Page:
During the past 5 years of support, we have identified chromosomal regions (called quantitative trait loci, QTLs) that contain genes involved in ethanol responses including preference/consumption and withdrawal. We have progressed to fine map several of these QTLs to ~1 megabase (Mb) intervals. For a QTL on chromosome 4, we have progressed to identify the causative gene or quantitative trait gene (QTG) as Mpdz, and have identified high-quality QTG candidates for other ethanol response QTLs as well as candidates and gene networks implicated by knockout and microarray analyses. These gene candidates and gene networks now require rigorous testing to be accepted as having causal roles in ethanol response. An important goal of behavioral genomics is to identify individual genes and gene networks underlying phenotypic variation, and to elucidate the mechanism by which the gene or gene network affects behavior. In the next 5 years of support, the role of the Core will continue to provide expertise for both candidate gene hypothesis-driven (e.g., RNA interference [RNAi]) and hypothesis-generating (e.g., weighted gene co-expression networks) analyses in mice and nonhuman primates. Complementary strategies will emphasize identification and definitive proof of genes and gene networks involved in ethanol preference/consumption, withdrawal, and genetically correlated traits (including impulsivity). Genes will be tested for differential expression and/or sequence (coding and regulatory) using appropriate animal models. Priority for expression and sequence comparisons will be determined based on several criteria, including putative biological role and likely relevance to ethanol action. Database sequence information will also be used to design oligonucleotide primers that flank genes of interest for real-time quantitative PCR (QPCR) to test for genotype-differences in expression. In some cases, PCR amplification of the coding and regulatory regions from appropriate strains will be needed for DNA sequencing of PCR products to identify sequence differences. Both units of Core Component #3 (the Molecular Genetics Unit [MGU] and the Bioinformatics &Biostatistics Unit [BBU]) will be active in all years of requested Center support. The BBU will focus on statistical, computational and bioinformatics support, especially microarray data analysis, QTL analysis, gene network analyses and further central database development. Both units will support all five Center research components, as well as pilot projects in Component #10 and several other NIH (ROI, R37, UOI, KOI, F31 and F32) and VA grants.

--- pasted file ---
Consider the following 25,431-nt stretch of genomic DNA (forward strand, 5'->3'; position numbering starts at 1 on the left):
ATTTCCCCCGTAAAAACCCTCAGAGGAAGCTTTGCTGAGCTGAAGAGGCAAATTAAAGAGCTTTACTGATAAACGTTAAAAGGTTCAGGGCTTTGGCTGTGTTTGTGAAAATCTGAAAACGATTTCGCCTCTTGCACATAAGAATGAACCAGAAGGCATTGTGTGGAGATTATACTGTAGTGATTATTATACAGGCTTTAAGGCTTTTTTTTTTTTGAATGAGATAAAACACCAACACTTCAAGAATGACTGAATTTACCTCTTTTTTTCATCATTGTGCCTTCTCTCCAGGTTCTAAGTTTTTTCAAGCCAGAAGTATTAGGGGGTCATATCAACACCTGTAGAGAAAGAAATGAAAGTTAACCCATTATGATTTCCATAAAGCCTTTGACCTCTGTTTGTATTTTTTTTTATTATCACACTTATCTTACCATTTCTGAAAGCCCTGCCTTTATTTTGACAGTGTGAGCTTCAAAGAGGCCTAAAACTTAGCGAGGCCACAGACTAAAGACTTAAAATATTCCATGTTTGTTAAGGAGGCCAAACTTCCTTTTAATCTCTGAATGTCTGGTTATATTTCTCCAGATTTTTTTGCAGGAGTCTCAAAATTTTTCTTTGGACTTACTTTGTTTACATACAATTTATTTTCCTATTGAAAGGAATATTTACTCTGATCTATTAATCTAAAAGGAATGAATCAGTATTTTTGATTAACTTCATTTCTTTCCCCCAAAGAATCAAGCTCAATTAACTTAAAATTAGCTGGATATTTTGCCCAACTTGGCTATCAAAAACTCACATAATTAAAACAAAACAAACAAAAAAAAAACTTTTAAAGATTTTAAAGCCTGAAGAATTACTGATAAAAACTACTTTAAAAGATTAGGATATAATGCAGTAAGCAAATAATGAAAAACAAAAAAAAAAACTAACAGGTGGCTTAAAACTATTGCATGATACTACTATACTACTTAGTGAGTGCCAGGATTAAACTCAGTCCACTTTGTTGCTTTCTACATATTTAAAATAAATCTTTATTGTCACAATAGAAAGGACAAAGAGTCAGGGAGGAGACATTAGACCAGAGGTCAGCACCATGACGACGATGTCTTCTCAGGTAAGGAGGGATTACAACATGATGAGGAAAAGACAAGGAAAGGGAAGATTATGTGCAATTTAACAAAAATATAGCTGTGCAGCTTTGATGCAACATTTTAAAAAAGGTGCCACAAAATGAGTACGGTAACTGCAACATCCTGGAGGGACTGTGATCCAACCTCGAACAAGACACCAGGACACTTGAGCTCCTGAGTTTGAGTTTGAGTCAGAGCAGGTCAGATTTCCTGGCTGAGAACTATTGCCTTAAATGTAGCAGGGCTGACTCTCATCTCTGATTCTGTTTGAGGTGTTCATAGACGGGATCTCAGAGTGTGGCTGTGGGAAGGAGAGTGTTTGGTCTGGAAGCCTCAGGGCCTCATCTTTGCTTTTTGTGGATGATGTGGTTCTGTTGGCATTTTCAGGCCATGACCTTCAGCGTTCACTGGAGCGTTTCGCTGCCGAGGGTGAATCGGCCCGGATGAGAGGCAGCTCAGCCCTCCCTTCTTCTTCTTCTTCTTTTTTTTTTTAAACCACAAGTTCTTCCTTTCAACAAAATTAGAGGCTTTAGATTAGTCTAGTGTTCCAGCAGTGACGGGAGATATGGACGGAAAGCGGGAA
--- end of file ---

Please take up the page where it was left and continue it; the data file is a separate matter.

Public Health Relevance

This Core will facilitate hypothesis-driven (candidate gene) and hypothesis-generating (network) analyses to elucidate the genetic determinants of alcohol preference/consumption, withdrawal and impulsivity. In some cases the underlying gene will be the same in animal models (mice or nonhuman primates) and humans. In other cases animal model research will identify a gene network relevant in humans. Analyses of both candidate genes and networks will be more powerful than either alone to provide the interlocking levels of proof to move from gene/network to mechanism, and better prevent and treat alcohol abuse/dependence.

National Institute of Health (NIH)
National Institute on Alcohol Abuse and Alcoholism (NIAAA)
Comprehensive Center (P60)
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Oregon Health and Science University
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Ford, Matthew M; Nickel, Jeffrey D; Kaufman, Moriah N et al. (2015) Null mutation of 5?-reductase type I gene alters ethanol consumption patterns in a sex-dependent manner. Behav Genet 45:341-53
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